John F. Culling
MRC Inst. of Hear. Res., University Park, Nottingham NG7 2RD, UK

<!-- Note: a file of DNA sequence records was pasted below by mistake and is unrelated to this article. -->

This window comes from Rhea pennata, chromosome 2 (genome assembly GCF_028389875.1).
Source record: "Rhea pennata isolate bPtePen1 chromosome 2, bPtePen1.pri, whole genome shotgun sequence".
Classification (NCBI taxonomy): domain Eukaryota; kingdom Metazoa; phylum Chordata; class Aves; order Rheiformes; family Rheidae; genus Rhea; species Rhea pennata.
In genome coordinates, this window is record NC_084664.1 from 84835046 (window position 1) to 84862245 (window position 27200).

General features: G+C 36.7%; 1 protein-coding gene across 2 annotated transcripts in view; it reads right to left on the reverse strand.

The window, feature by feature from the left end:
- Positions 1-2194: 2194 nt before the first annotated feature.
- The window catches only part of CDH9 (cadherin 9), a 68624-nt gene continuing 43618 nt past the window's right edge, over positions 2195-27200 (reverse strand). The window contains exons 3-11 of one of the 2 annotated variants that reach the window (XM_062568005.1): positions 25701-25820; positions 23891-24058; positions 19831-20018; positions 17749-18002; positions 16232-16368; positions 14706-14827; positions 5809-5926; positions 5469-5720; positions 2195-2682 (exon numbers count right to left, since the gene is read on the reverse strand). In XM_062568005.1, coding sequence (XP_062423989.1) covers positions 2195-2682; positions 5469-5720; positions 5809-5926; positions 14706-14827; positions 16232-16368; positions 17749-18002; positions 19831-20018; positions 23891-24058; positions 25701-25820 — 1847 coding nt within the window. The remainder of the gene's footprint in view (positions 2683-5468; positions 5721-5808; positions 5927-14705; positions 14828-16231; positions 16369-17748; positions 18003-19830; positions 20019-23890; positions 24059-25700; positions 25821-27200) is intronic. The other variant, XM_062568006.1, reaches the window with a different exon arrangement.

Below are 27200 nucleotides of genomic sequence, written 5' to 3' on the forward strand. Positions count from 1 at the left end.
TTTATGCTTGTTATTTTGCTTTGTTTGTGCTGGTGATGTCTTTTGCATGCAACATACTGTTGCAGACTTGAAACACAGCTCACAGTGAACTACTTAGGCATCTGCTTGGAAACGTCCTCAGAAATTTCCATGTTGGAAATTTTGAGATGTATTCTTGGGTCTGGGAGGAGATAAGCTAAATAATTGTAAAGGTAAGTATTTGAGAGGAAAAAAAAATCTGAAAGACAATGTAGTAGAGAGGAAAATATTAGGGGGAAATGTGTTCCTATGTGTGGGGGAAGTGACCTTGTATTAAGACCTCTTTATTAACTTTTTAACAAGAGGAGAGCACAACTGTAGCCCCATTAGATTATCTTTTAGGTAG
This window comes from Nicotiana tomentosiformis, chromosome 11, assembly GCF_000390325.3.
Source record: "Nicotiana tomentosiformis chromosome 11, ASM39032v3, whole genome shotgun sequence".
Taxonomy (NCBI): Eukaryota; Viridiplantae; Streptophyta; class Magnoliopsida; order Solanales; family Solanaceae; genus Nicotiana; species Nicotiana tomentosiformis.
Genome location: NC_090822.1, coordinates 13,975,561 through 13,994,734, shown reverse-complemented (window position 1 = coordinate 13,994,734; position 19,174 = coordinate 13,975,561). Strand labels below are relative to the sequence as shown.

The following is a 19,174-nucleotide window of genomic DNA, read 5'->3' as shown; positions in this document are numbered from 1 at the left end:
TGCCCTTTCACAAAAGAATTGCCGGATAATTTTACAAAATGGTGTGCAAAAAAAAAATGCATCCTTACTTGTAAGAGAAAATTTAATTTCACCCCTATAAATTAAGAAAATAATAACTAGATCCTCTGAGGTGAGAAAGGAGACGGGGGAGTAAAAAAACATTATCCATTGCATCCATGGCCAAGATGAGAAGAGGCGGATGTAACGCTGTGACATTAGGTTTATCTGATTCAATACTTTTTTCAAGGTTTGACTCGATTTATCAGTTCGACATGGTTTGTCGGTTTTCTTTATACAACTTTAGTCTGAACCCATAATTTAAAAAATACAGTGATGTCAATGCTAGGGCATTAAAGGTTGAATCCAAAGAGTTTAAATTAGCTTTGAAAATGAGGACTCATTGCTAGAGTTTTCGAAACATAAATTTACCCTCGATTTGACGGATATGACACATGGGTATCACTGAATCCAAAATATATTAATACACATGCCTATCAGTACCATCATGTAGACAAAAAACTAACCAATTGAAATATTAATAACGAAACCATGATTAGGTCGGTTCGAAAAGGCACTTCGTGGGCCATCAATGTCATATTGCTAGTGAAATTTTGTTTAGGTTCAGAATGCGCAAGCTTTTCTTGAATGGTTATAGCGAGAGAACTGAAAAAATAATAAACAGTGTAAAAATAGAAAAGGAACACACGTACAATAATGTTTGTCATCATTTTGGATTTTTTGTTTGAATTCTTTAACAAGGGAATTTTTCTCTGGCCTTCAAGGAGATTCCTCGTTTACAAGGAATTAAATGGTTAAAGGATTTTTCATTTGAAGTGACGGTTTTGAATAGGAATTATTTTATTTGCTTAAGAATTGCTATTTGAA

Meddis and Hewitt [J. Acoust. Soc. Am. 91, 233--245 (1992)] proposed a model of the use of differences in fundamental frequency to segregate competing sound sources. Key features of the model are: (i) a bank of bandpass filters, to simulate peripheral frequency analysis; (ii) autocorrelation, to determine the periodicities present in each channel; (iii) pooling of autocorrelation functions across channels, to determine the dominant periodicity. Evidence of the dominant source is found by grouping channels containing the dominant periodicity. Evidence of the nondominant source is found in the remaining channels. The model predicts that the periodicity of the dominant source, rather than the nondominant source, determines the ease of segregation. To test the prediction, thresholds for the identification of ``target'' vowels were measured in the presence of ``masking'' vowels. Targets and maskers were composed of sinusoids placed either harmonically or randomly in frequency. Masked thresholds were significantly lower when maskers were harmonic rather than random, but the harmonicity of the targets had little effect. Thus, the results are compatible with the predictions of Meddis and Hewitt's model and are incompatible with models which attempt to compute the pitches of both sources prior to segregation.